How to Submit Element to Visual Composer Hub

In this article, I'm going to cover the steps you need to know if you want to submit your custom element to Visual Composer Hub.

Once you've created a custom element you have an option to submit it to Visual Composer in order to showcase it in the Hub. If you decided to do so, there are some code-style rules you have to follow.


Visual Composer dev team sticks to a certain set of code style rules in order to keep the code clean, more readable and reduce the number of bugs. The general code style rules are listed in the official GitHub repository under the contributing guide.

Every element in the Hub undergoes a test, build and deploy process in the CI pipeline. During this process, element files get validated for certain code style rules. Thus the submitted element has to match all of these rules.

Where to begin

First off you need to download the example plugin if you haven't already. The code that comes within this plugin is already formatted to match the defined code style.

Once you've installed the example plugin you are now ready to edit it.

Setup code style


To validate JavaScript code we use It is a:

JavaScript style guide, linter, and formatter

All of the code style rules are listed at No need to remember them all, the standardjs will format the code for you.

To start using it, inside the terminal enter the elements' folder (if you are working inside the example plugin):

cd elements/logoSuperTest

then run:

yarn install

Now you are able to check JavaScript code style with the command:

yarn standard

This command will output any errors with description and location in a file. In order to automatically format the code, run:

yarn standard --fix

To see formatting errors instantly inside your files you should install the appropriate plugin for your editor. Check if your editor has such a plugin at standardjs.

I'm going to show you how to set up a StandardJS plugin for Visual Studio Code editor.

  1. Open Visual Studio Code editor;
  2. Click on the Extensions icon in the Activity Bar; 
    VSCode extensions icon
  3. In search field enter StandardJS - JavaScript Standard Style;
  4. Look for the right one and click install;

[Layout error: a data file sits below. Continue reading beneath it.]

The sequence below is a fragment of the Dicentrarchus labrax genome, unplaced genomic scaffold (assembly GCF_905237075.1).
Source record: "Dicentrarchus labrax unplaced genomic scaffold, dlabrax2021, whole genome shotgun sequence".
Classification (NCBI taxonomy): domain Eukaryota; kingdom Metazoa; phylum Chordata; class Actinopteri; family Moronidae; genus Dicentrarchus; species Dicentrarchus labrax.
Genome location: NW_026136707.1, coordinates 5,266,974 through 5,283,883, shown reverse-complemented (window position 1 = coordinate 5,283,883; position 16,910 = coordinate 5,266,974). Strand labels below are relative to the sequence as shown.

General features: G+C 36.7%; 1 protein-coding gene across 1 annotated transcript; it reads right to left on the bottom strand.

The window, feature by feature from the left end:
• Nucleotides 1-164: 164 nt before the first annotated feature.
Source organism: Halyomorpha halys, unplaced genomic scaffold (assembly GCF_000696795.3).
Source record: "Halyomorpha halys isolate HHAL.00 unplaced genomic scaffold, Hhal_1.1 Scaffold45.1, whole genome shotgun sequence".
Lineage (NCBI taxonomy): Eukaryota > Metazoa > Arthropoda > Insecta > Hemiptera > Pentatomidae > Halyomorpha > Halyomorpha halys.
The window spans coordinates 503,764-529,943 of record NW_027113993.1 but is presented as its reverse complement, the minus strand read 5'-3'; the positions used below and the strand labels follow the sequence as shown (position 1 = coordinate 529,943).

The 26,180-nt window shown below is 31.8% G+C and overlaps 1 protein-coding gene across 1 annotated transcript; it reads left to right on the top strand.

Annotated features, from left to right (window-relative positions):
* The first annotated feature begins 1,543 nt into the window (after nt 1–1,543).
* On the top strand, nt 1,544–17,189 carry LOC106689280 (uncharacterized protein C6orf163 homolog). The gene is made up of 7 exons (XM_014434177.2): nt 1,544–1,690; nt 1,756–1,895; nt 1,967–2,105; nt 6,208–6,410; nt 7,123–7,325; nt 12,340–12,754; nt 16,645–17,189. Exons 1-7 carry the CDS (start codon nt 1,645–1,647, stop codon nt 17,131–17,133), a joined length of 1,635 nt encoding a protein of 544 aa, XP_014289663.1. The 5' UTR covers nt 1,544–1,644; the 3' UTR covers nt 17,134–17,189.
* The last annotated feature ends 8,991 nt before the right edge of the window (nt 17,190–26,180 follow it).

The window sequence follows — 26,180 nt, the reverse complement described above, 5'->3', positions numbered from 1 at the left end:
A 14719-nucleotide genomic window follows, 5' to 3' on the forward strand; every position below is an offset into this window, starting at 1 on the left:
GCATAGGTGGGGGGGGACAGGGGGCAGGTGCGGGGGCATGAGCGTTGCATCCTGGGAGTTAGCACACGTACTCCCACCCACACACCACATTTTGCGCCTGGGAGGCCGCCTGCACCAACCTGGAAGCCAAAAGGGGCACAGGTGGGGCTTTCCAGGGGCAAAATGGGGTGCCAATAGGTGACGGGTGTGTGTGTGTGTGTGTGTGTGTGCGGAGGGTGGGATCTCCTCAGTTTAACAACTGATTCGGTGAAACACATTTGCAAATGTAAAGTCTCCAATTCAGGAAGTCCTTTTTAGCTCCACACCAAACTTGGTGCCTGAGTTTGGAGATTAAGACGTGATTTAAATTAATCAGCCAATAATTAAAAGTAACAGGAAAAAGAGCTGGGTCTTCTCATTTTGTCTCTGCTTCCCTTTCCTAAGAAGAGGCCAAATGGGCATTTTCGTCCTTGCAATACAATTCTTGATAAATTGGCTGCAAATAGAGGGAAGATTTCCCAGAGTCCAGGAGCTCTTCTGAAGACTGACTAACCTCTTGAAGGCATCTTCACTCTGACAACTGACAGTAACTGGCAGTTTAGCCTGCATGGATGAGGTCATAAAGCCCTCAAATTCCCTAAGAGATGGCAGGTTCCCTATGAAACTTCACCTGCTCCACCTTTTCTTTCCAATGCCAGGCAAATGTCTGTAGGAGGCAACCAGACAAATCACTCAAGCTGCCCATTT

VScode StandardJS plugin
  5. Disable built-in JavaScript code validator by opening Settings;
  6. Inside Settings click on the Workspace tab, to apply these settings only for this workspace;
  7. In search field type javascript validate;
  8. Uncheck the Enable/disable JavaScript validation;
    VScode disable default JS validation
  9. That's it, you're all set.

Now, the editor will instantly highlight the code that doesn't pass the code style rules.

In some cases, there could be exceptions to the rules. For instance the public JavaScript files - the ones that are loaded in the View Page like a 3rd party library. To avoid conflicts add this comment to the start of the JavaScript file:

/* eslint-disable */

And at the end of the file, on the last row add:

/* eslint-enable */

These commands will prevent standardjs from validating these files.

Note: We encourage you to use this approach only in uttermost cases.


For the PHP we use PSR-2 Code style and CodeSniffer that is configured in elementName/ci/ruleset.xml file, to check PSR2 rules

NOTE: element folder should contain ci folder just like in the example plugin.

To validate PHP code style, inside terminal enter the elements' folder (if you are working inside the example plugin):

cd elements/logoSuperTest

Then to validate PHP code run (change logoSuperTest to your elements' name):

php ci/phpcs.phar --standard=ci/ruleset.xml logoSuperTest

This command will output any errors with description and location in the file.

Just like with JavaScript, in PHP you might have cases when you need to prevent validation of code style. To do so there's a command for that, add it before the line you don't want to validate:

// @codingStandardsIgnoreLine

Note: Again, we encourage you to use this approach only in uttermost cases.

Other files (JSON, CSS, etc.)

As for the other files formats like .json or .css, there are not any strict rules, but still, there are some general guidelines you should follow:

  • Use 2 spaces for indentation;
  • Use a space between a CSS selector and an opening bracket;
  • Use a space after the colon in JSON files.

You always can use existing Visual Composer elements files as a reference. These elements come with a Free version and are available at the GitHub repository.


Once you've finished developing your element and prepared a zip file of your element as per Visual Composer element boilerplate, you are ready to submit it to us.

To do so, please create a new ticket in our demo element repository with the title "Submit Element To Visual Composer Hub", label 'Enhancement' and attach the archive with your elements there.

After element submission, our development team will carefully review the code and include your element in the Hub to run tests against it. If any errors will be found we will provide you with a descriptive list of thing that needs to be fixed. After that, the submission process has to be repeated.

When your element will pass review and testing process, we will notify you about that and include your element in the Hub.